Hawaii lawmaker seeks study on sliding-scale tickets
A leading lawmaker who deals with issues of crime and punishment in Hawaii wants to study the concept of “fair and proportional” fines, which means a schedule of fines for traffic or other violations that requires rich people to pay more than poor people.
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A leading lawmaker who deals with issues of crime and punishment in Hawaii wants to study the concept of “fair and proportional” fines, which means a schedule of fines for traffic or
other violations that requires rich people to pay more
than poor people.
House Judiciary Committee Chairman Chris Lee said he doesn’t know of any U.S. jurisdiction where proportional fines have been adopted, but has proposed in House Concurrent Resolution 218 that a task force of top lawmakers, prosecutors and other courts officials meet to consider the idea.
The resolution suggests that “while a fine for $200 may serve as a meaningful deterrent to illegal behavior for an individual of average means, it may require a $2,000 fine to serve as a meaningful deterrent to
illegal behavior for a wealthy individual.”
Lawmakers have been considering various possible reforms to Hawaii’s pretrial system for alleged offenders based on a report last year by the Criminal Pretrial Task Force, including a proposal to require that law enforcement authorities take into
account a person’s ability
to pay when bail is set.
But Lee’s resolution proposes that the courts might impose different penalties based on a defendant’s ability to pay.
“I think it’s definitely time to have a conversation about the way that penalties and fines are assessed,” said Lee (D, Kailua-Lanikai-
A $200 fine for a speeding ticket may be a meaningful deterrent to an ordinary motorist, “but for someone who’s driving a Ferrari down the road, that could mean nothing,” he said. A new
Ferrari costs hundreds of thousands of dollars.
“We want to make sure that there is parity and fair treatment between those people who can least afford to pay fines and penalties for (whom) the law provides a significant deterrent, and those people who have enormous amounts of wealth, for whom even a $1,000 or $2,000 ticket could mean nothing, and they can flagrantly break the law with virtually zero real consequence,” he said.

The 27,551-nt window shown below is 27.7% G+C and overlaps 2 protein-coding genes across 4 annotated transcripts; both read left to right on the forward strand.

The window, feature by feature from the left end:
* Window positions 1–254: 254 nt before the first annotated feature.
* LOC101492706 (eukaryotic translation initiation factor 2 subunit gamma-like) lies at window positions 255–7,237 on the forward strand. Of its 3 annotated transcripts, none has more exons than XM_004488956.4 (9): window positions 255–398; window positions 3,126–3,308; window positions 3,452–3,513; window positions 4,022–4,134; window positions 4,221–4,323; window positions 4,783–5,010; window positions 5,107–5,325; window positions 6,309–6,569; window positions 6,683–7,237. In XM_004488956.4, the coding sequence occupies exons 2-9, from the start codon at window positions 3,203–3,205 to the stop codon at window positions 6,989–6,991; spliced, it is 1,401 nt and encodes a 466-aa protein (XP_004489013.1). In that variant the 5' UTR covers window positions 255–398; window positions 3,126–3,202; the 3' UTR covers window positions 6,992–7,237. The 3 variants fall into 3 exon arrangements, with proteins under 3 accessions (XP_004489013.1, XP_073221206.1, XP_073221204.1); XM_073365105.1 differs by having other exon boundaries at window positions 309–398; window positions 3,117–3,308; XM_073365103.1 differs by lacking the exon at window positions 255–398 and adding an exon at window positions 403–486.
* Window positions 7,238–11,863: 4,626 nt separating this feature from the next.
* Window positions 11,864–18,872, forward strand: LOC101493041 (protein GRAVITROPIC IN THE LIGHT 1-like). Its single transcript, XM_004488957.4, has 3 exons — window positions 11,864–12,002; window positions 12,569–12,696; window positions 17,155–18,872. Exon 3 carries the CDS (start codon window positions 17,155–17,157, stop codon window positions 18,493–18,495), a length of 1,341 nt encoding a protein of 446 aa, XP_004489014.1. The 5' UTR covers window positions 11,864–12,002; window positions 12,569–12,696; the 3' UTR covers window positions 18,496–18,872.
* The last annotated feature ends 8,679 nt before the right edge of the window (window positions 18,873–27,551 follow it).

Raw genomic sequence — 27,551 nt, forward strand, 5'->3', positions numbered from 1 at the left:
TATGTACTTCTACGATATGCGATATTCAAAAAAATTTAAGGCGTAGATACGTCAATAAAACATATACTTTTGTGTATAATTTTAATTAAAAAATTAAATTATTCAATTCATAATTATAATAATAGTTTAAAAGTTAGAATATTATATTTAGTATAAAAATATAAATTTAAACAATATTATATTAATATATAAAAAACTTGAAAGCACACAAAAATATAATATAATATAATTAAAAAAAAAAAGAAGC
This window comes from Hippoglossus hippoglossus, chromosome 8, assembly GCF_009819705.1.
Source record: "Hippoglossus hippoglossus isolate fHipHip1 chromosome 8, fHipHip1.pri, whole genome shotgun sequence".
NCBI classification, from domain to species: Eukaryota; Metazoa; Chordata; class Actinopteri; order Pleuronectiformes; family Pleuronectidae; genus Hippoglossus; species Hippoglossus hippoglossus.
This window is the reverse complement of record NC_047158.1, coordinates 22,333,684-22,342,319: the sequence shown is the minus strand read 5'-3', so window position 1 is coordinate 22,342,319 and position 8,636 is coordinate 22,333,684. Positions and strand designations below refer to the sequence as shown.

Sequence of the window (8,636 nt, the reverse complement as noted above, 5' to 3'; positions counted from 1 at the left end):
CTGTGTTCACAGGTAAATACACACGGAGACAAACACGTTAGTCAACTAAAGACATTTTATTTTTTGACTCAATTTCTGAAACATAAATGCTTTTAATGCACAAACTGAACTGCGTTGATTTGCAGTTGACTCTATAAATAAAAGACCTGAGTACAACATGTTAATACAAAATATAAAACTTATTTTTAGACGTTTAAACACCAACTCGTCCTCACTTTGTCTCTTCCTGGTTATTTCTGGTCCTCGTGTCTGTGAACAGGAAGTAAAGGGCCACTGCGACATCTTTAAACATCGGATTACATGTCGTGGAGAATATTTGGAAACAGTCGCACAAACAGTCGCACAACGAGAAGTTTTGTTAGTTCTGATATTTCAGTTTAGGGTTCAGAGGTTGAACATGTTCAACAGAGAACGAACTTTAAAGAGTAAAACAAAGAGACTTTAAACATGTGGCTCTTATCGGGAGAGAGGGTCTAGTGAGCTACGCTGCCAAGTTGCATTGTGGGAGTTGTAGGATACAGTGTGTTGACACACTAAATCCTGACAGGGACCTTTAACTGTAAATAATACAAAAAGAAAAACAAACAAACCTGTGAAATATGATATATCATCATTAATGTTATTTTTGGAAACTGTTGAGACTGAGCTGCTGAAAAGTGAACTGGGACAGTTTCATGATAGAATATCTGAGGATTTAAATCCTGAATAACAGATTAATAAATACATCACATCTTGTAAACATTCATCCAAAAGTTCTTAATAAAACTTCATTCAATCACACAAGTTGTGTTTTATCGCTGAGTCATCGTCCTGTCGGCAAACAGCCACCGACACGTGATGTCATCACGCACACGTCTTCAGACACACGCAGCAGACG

He contends the current system of fines is discriminatory because it treats
lower-income people much more harshly “in real terms” than rich people, and growing income inequality is exacerbating the flaws in the current system.
Apart from traffic violations, Lee said the “proportional” system of fines might apply to other kinds of infractions such as violations of hunting laws. “At the end of the day, we want something that meaningfully deters people from breaking the law,” he said.
But Myles Breiner, who served as president of the Hawaii Association of Criminal Defense Lawyers, said he doubts that “proportional” fines could ever work, and said they also would be unfair. If the courts system wants to give poor people a break, judges can sentence defendants to community service instead of imposing fines, he said.
Breiner also questioned whether the courts would be able to determine who has money and who does not. “Can you imagine the morass of paperwork to verify whether someone qualifies to pay a fine or not?” he asked. “How do you determine the accuracy of someone declaring that they can’t afford it?”
Lee’s resolution was supported by Kat Brady, coordinator of the Community Alliance on Prisons.
“As we see our jails bursting with low-level lawbreakers, our current system is not working,” Brady said in written testimony to lawmakers. “Justice should never depend on someone’s economic condition. It should be fair and proportional to the offense.”
The Senate Judiciary Committee has scheduled a hearing on the resolution for 10:10 a.m. today in Room 414 of the state